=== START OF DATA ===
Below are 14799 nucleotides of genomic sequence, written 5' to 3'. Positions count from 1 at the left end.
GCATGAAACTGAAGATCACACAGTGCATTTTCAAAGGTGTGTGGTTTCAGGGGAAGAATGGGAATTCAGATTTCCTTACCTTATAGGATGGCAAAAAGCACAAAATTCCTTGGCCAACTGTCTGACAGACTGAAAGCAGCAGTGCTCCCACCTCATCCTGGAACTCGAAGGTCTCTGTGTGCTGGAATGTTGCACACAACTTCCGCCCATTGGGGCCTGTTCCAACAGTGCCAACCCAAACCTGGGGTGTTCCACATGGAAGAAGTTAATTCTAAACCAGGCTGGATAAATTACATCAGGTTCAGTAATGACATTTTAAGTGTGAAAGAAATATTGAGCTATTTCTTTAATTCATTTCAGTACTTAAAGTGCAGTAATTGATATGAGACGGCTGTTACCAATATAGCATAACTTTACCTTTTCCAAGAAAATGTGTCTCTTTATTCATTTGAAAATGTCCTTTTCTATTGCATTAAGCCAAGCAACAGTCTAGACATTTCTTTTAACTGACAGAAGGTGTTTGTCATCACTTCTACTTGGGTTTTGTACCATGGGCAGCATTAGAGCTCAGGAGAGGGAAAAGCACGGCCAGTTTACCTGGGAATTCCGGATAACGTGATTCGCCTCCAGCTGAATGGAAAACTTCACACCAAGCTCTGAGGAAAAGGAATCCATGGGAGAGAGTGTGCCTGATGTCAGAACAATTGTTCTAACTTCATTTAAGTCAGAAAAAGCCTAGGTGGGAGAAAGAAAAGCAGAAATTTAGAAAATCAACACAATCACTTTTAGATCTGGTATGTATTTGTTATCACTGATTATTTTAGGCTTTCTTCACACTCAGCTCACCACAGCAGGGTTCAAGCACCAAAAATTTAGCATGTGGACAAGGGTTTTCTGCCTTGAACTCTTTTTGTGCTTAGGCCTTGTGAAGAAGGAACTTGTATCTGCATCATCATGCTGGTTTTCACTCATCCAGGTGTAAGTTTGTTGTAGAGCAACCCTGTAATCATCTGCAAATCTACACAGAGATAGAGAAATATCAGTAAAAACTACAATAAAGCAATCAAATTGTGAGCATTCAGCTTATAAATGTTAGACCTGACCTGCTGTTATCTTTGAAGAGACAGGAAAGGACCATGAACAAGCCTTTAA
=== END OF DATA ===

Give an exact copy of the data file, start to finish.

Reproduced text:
Below are 14799 nucleotides of genomic sequence, written 5' to 3'. Positions count from 1 at the left end.
GCATGAAACTGAAGATCACACAGTGCATTTTCAAAGGTGTGTGGTTTCAGGGGAAGAATGGGAATTCAGATTTCCTTACCTTATAGGATGGCAAAAAGCACAAAATTCCTTGGCCAACTGTCTGACAGACTGAAAGCAGCAGTGCTCCCACCTCATCCTGGAACTCGAAGGTCTCTGTGTGCTGGAATGTTGCACACAACTTCCGCCCATTGGGGCCTGTTCCAACAGTGCCAACCCAAACCTGGGGTGTTCCACATGGAAGAAGTTAATTCTAAACCAGGCTGGATAAATTACATCAGGTTCAGTAATGACATTTTAAGTGTGAAAGAAATATTGAGCTATTTCTTTAATTCATTTCAGTACTTAAAGTGCAGTAATTGATATGAGACGGCTGTTACCAATATAGCATAACTTTACCTTTTCCAAGAAAATGTGTCTCTTTATTCATTTGAAAATGTCCTTTTCTATTGCATTAAGCCAAGCAACAGTCTAGACATTTCTTTTAACTGACAGAAGGTGTTTGTCATCACTTCTACTTGGGTTTTGTACCATGGGCAGCATTAGAGCTCAGGAGAGGGAAAAGCACGGCCAGTTTACCTGGGAATTCCGGATAACGTGATTCGCCTCCAGCTGAATGGAAAACTTCACACCAAGCTCTGAGGAAAAGGAATCCATGGGAGAGAGTGTGCCTGATGTCAGAACAATTGTTCTAACTTCATTTAAGTCAGAAAAAGCCTAGGTGGGAGAAAGAAAAGCAGAAATTTAGAAAATCAACACAATCACTTTTAGATCTGGTATGTATTTGTTATCACTGATTATTTTAGGCTTTCTTCACACTCAGCTCACCACAGCAGGGTTCAAGCACCAAAAATTTAGCATGTGGACAAGGGTTTTCTGCCTTGAACTCTTTTTGTGCTTAGGCCTTGTGAAGAAGGAACTTGTATCTGCATCATCATGCTGGTTTTCACTCATCCAGGTGTAAGTTTGTTGTAGAGCAACCCTGTAATCATCTGCAAATCTACACAGAGATAGAGAAATATCAGTAAAAACTACAATAAAGCAATCAAATTGTGAGCATTCAGCTTATAAATGTTAGACCTGACCTGCTGTTATCTTTGAAGAGACAGGAAAGGACCATGAACAAGCCTTTAA